Tortang Talong  – Filipino Eggplant Omelette

Tortang Talong – Filipino Eggplant Omelette

Italy may have their Eggplant Parmesan but the Philippines has their Tortang Talong or Eggplant Omelette.  The word “torta” has many meanings in the Latin based language.  In Italy and other countries whose language is rooted in latin it usually means cake or pie.  In Mexico it refers to a sandwhich.  In Spain it can mean either a cake or an omelette.

The Philippines was under Spanish rule for about 500 years.  Much of its language, customs, and cuisine is adapted from the Spanish culture.  Hence many favorite Filipino dishes include Arroz Valenciana or Paella,  Arroz Caldo, Pastel de Lengua, Menudo, Chorizo, and Torta, just to name a few.

The word “tortang” is derived from the Spanish word “Torta”.  In the Philippines when they refer to something as “tortang” it means that it is made like a torta, which in this case mean omelette.  So Tortang Talong means Eggplant Omelette since Talong is the Filipino name for Eggplant.

Tortang Talong is a simple yet tasty way to eat eggplant.  It uses the long Asian eggplant instead of the large round eggplant normally used in the Italian Eggplant Parmesan.  The eggplant is cooked, usually over an open fire or grill, flattened, dipped in beaten eggs, then fried.  There are many versions of this Filipino dish, some of which include ground meat.  In my family we usually make it without as it’s pretty filling without meat.  I make it at home for our meatless dinner nights.  Served with a tossed salad and some olives and pickles on the side it’s simply delicious!

You can roast the eggplant up to a day in advance.  Leave the skin on and store in the fridge until ready to use.  Depending on the size of the eggplant you can either make one to share or smaller individual ones.  I usually make 2 and that feeds around 4 people.

Tortang Talong


1 Asian Long Eggplant

2 Eggs

1/2 Tsp. Minced Garlic

Salt & Pepper to taste

Oil for frying


Roast or broil the eggplant with the skin on.  You will know the eggplant is cooked when it is soft and the skin is a bit wrinkled and has turned brownish in color.

Peel cooked eggplant.  You can do this by holding the stem and gently pulling off the skin with your fingers.  The meat may stick to the skin so be careful peeling it so that you don’t take the eggplant meat with the skin.  Do not remove the stem.

Place peeled eggplant on a flat plate and gently flatten with a fork.  You should end up with eggplant meat fanning out from the top stem.

Beat eggs, garlic, salt & pepper together in  a shallow dish.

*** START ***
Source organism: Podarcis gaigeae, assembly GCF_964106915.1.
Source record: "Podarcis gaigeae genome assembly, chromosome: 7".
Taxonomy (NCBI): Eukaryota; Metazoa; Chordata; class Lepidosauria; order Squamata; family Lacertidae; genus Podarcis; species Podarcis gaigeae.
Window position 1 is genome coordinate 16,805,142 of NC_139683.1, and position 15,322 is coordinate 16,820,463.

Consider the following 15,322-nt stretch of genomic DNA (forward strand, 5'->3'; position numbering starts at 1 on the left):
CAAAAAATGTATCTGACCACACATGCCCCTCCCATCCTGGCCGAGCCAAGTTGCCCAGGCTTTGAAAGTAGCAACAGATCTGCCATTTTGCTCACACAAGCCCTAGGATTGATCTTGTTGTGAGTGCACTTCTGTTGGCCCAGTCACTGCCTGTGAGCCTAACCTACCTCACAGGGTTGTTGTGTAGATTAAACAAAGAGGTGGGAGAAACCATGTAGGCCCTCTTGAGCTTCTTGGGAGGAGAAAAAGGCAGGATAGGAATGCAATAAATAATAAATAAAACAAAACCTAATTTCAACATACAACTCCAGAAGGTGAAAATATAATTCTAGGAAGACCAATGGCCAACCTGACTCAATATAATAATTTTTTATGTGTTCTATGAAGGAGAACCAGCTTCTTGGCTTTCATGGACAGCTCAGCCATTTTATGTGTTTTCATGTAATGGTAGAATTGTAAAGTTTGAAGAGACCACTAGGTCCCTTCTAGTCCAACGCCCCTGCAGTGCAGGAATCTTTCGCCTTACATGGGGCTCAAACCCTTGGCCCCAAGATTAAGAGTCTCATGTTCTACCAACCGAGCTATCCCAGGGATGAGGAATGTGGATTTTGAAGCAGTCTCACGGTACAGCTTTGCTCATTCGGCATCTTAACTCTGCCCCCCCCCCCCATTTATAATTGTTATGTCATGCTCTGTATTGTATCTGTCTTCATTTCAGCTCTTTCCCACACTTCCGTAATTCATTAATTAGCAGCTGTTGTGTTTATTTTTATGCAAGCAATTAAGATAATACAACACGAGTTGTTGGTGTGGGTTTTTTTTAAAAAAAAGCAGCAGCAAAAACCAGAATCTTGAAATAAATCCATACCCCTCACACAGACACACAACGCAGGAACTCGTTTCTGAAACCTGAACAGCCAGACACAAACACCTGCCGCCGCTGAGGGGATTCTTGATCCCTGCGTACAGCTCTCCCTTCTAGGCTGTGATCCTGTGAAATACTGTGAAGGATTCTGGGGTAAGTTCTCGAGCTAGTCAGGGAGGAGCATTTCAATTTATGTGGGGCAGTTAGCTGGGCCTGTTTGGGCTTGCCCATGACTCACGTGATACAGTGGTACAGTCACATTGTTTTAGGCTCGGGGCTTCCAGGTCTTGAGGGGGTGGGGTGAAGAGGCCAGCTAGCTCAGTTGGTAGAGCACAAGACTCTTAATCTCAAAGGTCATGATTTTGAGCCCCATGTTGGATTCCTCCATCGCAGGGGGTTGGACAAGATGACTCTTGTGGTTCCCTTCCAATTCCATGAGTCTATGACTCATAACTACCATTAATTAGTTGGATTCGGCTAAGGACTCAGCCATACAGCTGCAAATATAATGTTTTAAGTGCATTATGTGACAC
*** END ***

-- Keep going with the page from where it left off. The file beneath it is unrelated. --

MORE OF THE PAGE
Place about 1/2 tsp. oil in a large frying pan and heat.

Place eggplant in egg mixture.  Use the fork to gently immerse eggplant (but not the stem) in the egg mixture.  Allow the eggplant to absorb as much of the egg mixture as possible.

Holding the eggplant by the stem gently place it in the hot oil.  You can pour some more egg mixture over the eggplant in the pan so that the eggplant is completely covered.

Cook until the bottom starts to turn golden brown and the egg mixture on the top starts to get a bit dry.

Gently flip the eggplant over and cook until that side turns golden brown.

Slide finished omelette onto a serving dish and serve.

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Lumpia – Filipino Egg Rolls

Lumpia – Filipino Egg Rolls

Lumpia is the Philippines’ version of Egg Rolls.  Like so many other Asian countries the Filipino Lumpia comes in many varieties.

There is Lumpiang Sariwa or “Fresh Lumpia” that are very thin crepe like wrappers that are filled with stir fried vegetables, shrimp, meats, or a combination of them.  Lumpiang Shanghai are meat filled deep fried egg rolls that are tightly wrapped to look like thin cigars or are cut into smaller pieces when served as appetizers, they are usually served with a sweet and sour dipping sauce.  Then there are fried lumpia that closely resemble spring rolls.  Fried Lumpia can be filled with just about anything including ripe bananas which are actually called Turon or Banana Lumpia.

Fried Lumpia is a favorite in my house; I make them by the dozen and freeze them so we always have some on hand.  Making fried lumpia is pretty easy since I usually toss in whatever I have on hand including ground beef, green beans, tofu, carrots, bean sprouts, potatoes, and onions.  You can put any combination of meats, seafood, and veggies in a fried lumpia, it’s really not complicated.  Whatever ends up as my filling I always serve it with a garlic vinegar sauce, my family loves it!

Today I’ll share my version of Fried Lumpia.  I’ll list ingredients just remember they’re all pretty much optional and you can toss in whatever you prefer; but use at least 3 of the optional items in your filling.  You can buy frozen egg roll wrappers at any Asian Market, most packages contain 25 wrappers.

Fried Lumpia


1 or 2 Package Egg Roll Wrapper – thawed

1 Lb. Ground Beef – but you can use pork, chicken, turkey, or shrimp instead

1 Small Onion Chopped

1 Tbs. Garlic Minced

2-3 Potatoes – Cooked and cubed (optional)

2 Cups Bean Sprouts (optional)

1 Package Firm Tofu – cut into small cubes

1 Cup Shredded Carrots (optional)

1 Cup Fresh String Beans – Thinly sliced (optional)

1 Cup Shredded Cabbage (optional)

1/8 Cup Soy Sauce

1/2 Tsp. Salt

1/2 Tsp. Ground Black Pepper

1 Egg slightly beaten (to seal wrappers)

Oil for frying

Dipping Sauce:

1/2 Cup White or Rice Vinegar

1/2 Tsp. Garlic Minced

1/4 Tsp. Ground Black Pepper

1/4 Tsp. Chili Pepper Flakes (optional)


Heat about 1 Tbl. of oil in a wok or large skillet.

Saute chopped onions until they start to turn translucent.

Add minced garlic and saute for about 1 minute, be careful not to burn the garlic.

Add ground beef or whatever meat you are using.  If you are using shrimp add them later after veggies have cooked as shrimp cook quickly and will over cook if you have to cook veggies.